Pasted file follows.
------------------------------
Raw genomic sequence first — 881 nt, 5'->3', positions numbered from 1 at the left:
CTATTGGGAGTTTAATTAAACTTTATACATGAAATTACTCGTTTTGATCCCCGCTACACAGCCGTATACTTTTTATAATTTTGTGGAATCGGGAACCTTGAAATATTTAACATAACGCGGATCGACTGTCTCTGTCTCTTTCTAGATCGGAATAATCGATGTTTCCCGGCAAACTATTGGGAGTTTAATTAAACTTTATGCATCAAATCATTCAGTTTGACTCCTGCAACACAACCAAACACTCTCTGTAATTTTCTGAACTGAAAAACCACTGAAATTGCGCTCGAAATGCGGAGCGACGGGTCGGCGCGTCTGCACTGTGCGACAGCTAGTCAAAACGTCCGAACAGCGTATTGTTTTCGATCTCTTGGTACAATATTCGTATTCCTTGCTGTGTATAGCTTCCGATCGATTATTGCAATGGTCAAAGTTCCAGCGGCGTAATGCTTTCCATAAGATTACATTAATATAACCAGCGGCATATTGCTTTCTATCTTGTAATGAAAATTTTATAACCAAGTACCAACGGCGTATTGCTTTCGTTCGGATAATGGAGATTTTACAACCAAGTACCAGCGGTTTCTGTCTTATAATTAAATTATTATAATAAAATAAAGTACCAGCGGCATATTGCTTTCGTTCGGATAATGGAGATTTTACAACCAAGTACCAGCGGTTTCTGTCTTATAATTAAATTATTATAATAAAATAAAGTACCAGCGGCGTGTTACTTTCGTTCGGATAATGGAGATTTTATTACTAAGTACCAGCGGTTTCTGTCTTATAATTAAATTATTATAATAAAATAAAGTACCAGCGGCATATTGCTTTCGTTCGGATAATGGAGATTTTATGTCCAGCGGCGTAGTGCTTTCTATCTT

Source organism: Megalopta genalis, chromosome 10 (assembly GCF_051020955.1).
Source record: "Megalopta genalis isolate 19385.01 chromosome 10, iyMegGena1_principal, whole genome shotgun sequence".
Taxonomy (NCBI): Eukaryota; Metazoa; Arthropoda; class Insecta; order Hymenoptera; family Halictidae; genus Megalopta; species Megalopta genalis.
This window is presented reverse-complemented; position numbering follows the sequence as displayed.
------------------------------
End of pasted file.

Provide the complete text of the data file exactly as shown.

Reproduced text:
Raw genomic sequence first — 881 nt, 5'->3', positions numbered from 1 at the left:
CTATTGGGAGTTTAATTAAACTTTATACATGAAATTACTCGTTTTGATCCCCGCTACACAGCCGTATACTTTTTATAATTTTGTGGAATCGGGAACCTTGAAATATTTAACATAACGCGGATCGACTGTCTCTGTCTCTTTCTAGATCGGAATAATCGATGTTTCCCGGCAAACTATTGGGAGTTTAATTAAACTTTATGCATCAAATCATTCAGTTTGACTCCTGCAACACAACCAAACACTCTCTGTAATTTTCTGAACTGAAAAACCACTGAAATTGCGCTCGAAATGCGGAGCGACGGGTCGGCGCGTCTGCACTGTGCGACAGCTAGTCAAAACGTCCGAACAGCGTATTGTTTTCGATCTCTTGGTACAATATTCGTATTCCTTGCTGTGTATAGCTTCCGATCGATTATTGCAATGGTCAAAGTTCCAGCGGCGTAATGCTTTCCATAAGATTACATTAATATAACCAGCGGCATATTGCTTTCTATCTTGTAATGAAAATTTTATAACCAAGTACCAACGGCGTATTGCTTTCGTTCGGATAATGGAGATTTTACAACCAAGTACCAGCGGTTTCTGTCTTATAATTAAATTATTATAATAAAATAAAGTACCAGCGGCATATTGCTTTCGTTCGGATAATGGAGATTTTACAACCAAGTACCAGCGGTTTCTGTCTTATAATTAAATTATTATAATAAAATAAAGTACCAGCGGCGTGTTACTTTCGTTCGGATAATGGAGATTTTATTACTAAGTACCAGCGGTTTCTGTCTTATAATTAAATTATTATAATAAAATAAAGTACCAGCGGCATATTGCTTTCGTTCGGATAATGGAGATTTTATGTCCAGCGGCGTAGTGCTTTCTATCTT

Source organism: Megalopta genalis, chromosome 10 (assembly GCF_051020955.1).
Source record: "Megalopta genalis isolate 19385.01 chromosome 10, iyMegGena1_principal, whole genome shotgun sequence".
Taxonomy (NCBI): Eukaryota; Metazoa; Arthropoda; class Insecta; order Hymenoptera; family Halictidae; genus Megalopta; species Megalopta genalis.
This window is presented reverse-complemented; position numbering follows the sequence as displayed.